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Unpacking the Crucial Role of Security in Managing Intent Data

Melody Selby
March 20, 2024 6 MIN Blog

Intent data is a powerful tool that helps B2B marketers prioritize in-market accounts, know which personas to engage across the buying committee, and understand what content is most likely to convert.

When used in an account-based marketing (ABM) strategy, intent data helps you develop more personalized experiences, reveals how engaged accounts are progressing through the purchasing journey based on buying committee behaviors, and identifies areas for optimization. Yet, this increased reliance on data to build better campaigns also brings challenges around ensuring privacy and security across every touchpoint. With cyberattacks on the rise and data protection laws and regulations becoming stricter, keeping data safe and compliant is no longer just good for business—it’s a business requirement.   

How can you balance the need for buyer intent data to create more relevant marketing collateral that engages customers while maintaining customer privacy and security? Let’s delve into why intent data security is essential for successful marketing motions and how to place stronger safeguards around it. 

Why Intent Data Privacy and Security Matters

Intent data captures sensitive account and buyer information, including personally identifiable information (PII) that needs proper care in how it’s collected and protected. When it falls into the wrong hands, this data provides a treasure trove of personal details. Therefore, you need robust privacy and security measures around your intent data.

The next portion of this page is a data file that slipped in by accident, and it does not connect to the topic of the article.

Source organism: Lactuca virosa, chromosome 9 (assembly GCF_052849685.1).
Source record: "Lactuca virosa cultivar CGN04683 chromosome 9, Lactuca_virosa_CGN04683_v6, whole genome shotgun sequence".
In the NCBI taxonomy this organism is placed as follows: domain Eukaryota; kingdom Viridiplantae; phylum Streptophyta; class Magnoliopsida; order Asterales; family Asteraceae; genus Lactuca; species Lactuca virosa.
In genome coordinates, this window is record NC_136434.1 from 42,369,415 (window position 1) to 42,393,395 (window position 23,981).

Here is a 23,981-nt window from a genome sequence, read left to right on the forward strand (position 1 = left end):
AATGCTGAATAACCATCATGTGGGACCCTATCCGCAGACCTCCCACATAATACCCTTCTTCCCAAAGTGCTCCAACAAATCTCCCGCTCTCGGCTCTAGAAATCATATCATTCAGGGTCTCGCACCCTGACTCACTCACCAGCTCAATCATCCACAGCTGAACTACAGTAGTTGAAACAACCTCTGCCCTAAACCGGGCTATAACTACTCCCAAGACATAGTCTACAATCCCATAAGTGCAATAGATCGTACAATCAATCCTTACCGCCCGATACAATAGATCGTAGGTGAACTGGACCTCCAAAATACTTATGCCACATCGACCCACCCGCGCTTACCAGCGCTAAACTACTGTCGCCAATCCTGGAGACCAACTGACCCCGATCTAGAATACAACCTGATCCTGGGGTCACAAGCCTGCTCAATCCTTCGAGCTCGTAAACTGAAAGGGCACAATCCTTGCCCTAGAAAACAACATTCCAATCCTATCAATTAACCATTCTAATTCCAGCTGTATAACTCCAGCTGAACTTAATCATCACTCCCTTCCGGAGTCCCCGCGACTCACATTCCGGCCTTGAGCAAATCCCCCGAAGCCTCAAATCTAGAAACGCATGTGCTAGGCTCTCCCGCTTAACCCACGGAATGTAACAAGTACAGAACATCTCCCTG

Companies that mishandle the collection, use, and storage of intent data face the erosion of customer trust, steep financial penalties, and damage to your brand’s reputation. Taking proactive data privacy and security measures not only helps you build and maintain customer trust but also protects your businesses from legal repercussions, allowing you to leverage intent data as a strategic asset rather than a liability.

How to Take a Proactive Approach to Customer Privacy and Data Security 

Protecting customer privacy and securing data involves following internal procedures and complying with national and international regulations. Following these rules, guidelines, and best practices demonstrates your commitment to data privacy and security to fortify your organization against threats and build customer trust.  Here’s how:  

Enforce Strict PII Data Security Controls 

PII is any information about a specific individual that can be used to uncover their identity, such as their social security number, full name, email address or phone number. 

Securely handling PII isn’t just a legal obligation but represents a key pillar of a company’s ethical commitment to data security. Remember the Twitter/X breach in January 2023, where over 220 million email addresses were exposed, leading to potential phishing scams and malware attacks? Implementing robust encryption methodologies, secure authorization controls, and stringent data management practices can mitigate the risk of unauthorized access and potential data breaches. Leveraging techniques such as anonymization and pseudonymization enhance protection and reduce the potential exposure of sensitive personal data. When evaluating your security protocols and engaging with third-party data providers, ensure you follow these PII protection methods:  

  • Encryption: Scramble PII to make it unreadable without decryption.  
  • Access Controls: Limit access to authorized individuals or systems.  
  • Data Masking: Replace sensitive data with fictional but realistic values like symbols or scrambling the characters.  
  • Secure Transmission: Use secure communication protocols like HTTPS or VPNs when handling secure data.  
  • Regular Auditing and Monitoring: Detect and prevent unauthorized access through ongoing monitoring and audits.  

Adhere to Global Security and Privacy Regulations  

Locking down your internal system with methods like encryption and access controls is one part of your fight against trouble and preserving data quality—the other comes from maintaining and following global security and privacy regulations, particularly in the context of intent data collection and use.